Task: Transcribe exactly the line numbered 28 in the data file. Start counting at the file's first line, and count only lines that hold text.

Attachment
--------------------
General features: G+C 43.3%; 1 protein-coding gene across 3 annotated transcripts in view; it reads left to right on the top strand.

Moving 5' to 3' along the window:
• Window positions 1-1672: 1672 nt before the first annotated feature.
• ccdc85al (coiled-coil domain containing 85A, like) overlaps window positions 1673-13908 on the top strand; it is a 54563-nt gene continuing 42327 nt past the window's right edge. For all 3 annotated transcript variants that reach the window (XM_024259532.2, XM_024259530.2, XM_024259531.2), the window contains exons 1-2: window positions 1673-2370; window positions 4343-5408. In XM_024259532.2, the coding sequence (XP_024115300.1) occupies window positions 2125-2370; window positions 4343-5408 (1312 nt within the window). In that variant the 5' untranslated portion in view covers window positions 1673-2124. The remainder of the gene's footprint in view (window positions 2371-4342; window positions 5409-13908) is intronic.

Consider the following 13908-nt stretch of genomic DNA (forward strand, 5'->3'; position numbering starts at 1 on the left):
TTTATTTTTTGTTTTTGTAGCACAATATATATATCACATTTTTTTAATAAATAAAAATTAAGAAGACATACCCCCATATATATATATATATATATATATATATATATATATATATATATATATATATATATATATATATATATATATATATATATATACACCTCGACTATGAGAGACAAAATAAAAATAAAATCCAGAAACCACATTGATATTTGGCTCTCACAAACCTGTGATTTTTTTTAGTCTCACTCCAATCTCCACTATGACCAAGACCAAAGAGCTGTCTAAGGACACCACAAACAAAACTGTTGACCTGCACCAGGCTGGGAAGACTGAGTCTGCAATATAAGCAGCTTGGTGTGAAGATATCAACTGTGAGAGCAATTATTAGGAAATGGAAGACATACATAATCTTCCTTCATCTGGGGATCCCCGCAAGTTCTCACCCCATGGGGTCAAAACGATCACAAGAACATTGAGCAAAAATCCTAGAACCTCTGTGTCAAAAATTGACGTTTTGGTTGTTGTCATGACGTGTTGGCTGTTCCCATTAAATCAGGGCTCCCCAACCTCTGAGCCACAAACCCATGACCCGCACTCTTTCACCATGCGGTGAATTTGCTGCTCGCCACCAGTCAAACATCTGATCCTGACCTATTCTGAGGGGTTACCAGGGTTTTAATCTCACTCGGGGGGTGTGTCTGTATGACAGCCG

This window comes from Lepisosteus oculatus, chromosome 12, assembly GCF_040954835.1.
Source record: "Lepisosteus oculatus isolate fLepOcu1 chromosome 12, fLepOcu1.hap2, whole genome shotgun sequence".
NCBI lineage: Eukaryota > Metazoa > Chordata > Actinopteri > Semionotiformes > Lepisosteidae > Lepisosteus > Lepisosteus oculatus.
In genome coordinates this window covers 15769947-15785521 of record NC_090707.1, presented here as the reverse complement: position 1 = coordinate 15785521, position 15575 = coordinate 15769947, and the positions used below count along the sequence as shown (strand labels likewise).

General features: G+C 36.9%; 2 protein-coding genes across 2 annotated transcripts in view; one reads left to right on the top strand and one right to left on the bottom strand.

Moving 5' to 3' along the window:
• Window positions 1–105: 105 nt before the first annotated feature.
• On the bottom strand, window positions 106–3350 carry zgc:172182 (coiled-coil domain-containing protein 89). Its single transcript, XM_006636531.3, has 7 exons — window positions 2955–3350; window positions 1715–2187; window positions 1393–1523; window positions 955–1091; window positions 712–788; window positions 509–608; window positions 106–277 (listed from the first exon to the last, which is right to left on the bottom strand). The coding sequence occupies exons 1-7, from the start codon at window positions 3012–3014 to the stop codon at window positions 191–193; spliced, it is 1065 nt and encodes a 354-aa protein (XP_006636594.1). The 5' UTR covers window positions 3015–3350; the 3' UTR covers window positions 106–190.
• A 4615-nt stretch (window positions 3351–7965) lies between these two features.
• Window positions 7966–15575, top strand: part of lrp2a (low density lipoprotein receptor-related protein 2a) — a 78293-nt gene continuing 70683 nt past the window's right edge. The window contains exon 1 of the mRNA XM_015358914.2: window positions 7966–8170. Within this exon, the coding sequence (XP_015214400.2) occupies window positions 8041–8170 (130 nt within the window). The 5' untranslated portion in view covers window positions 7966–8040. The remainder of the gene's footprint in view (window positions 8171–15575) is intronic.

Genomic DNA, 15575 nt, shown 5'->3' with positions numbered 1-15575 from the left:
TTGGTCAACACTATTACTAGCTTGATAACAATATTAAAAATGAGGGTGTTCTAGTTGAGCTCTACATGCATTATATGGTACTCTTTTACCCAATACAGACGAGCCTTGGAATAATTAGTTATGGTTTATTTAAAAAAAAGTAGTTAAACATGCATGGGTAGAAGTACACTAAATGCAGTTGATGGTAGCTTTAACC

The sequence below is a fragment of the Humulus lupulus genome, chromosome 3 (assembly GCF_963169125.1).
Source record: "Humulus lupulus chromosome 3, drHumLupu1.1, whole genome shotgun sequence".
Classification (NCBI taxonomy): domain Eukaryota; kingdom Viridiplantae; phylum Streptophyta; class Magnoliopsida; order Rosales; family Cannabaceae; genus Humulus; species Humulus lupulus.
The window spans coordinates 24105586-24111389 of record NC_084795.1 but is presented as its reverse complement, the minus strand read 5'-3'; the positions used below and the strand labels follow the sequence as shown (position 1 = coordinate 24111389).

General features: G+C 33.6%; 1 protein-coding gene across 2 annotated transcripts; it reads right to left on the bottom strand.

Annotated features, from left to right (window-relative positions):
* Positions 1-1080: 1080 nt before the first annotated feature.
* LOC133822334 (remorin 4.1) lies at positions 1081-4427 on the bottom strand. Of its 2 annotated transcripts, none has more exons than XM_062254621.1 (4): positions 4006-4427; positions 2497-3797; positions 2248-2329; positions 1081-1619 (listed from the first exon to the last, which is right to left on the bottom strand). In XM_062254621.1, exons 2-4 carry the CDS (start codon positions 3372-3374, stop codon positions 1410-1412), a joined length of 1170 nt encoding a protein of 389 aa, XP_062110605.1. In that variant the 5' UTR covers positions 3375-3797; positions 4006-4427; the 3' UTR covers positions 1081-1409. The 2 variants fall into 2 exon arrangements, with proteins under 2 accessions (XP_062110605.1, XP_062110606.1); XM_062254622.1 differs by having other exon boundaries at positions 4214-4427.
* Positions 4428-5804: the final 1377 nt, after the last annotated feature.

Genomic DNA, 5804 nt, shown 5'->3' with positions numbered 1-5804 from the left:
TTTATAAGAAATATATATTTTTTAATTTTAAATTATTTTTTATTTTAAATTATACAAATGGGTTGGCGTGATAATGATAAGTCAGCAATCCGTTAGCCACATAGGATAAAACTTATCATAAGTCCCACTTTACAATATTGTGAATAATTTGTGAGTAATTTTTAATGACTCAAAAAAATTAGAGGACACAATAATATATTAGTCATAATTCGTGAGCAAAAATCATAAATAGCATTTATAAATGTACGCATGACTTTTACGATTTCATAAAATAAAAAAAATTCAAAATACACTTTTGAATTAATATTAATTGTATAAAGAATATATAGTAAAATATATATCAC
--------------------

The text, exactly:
Genomic DNA, 5804 nt, shown 5'->3' with positions numbered 1-5804 from the left: